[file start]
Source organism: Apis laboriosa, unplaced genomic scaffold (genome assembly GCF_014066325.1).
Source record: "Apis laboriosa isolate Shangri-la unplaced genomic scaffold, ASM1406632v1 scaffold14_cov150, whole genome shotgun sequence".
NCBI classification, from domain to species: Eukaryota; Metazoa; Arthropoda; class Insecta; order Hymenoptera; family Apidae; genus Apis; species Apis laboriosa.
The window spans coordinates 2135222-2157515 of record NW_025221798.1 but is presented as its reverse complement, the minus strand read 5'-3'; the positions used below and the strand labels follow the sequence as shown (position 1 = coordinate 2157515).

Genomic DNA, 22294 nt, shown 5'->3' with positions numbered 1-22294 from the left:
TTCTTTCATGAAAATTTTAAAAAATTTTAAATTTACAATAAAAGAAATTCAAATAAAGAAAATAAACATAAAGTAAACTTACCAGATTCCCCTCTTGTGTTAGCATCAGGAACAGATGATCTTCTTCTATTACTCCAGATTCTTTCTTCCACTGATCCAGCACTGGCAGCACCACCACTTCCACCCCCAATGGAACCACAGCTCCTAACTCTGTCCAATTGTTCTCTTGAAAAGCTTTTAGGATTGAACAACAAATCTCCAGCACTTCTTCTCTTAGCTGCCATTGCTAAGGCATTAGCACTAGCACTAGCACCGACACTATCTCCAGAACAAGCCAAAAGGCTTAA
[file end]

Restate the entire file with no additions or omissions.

Source organism: Apis laboriosa, unplaced genomic scaffold (genome assembly GCF_014066325.1).
Source record: "Apis laboriosa isolate Shangri-la unplaced genomic scaffold, ASM1406632v1 scaffold14_cov150, whole genome shotgun sequence".
NCBI classification, from domain to species: Eukaryota; Metazoa; Arthropoda; class Insecta; order Hymenoptera; family Apidae; genus Apis; species Apis laboriosa.
The window spans coordinates 2135222-2157515 of record NW_025221798.1 but is presented as its reverse complement, the minus strand read 5'-3'; the positions used below and the strand labels follow the sequence as shown (position 1 = coordinate 2157515).

Genomic DNA, 22294 nt, shown 5'->3' with positions numbered 1-22294 from the left:
TTCTTTCATGAAAATTTTAAAAAATTTTAAATTTACAATAAAAGAAATTCAAATAAAGAAAATAAACATAAAGTAAACTTACCAGATTCCCCTCTTGTGTTAGCATCAGGAACAGATGATCTTCTTCTATTACTCCAGATTCTTTCTTCCACTGATCCAGCACTGGCAGCACCACCACTTCCACCCCCAATGGAACCACAGCTCCTAACTCTGTCCAATTGTTCTCTTGAAAAGCTTTTAGGATTGAACAACAAATCTCCAGCACTTCTTCTCTTAGCTGCCATTGCTAAGGCATTAGCACTAGCACTAGCACCGACACTATCTCCAGAACAAGCCAAAAGGCTTAA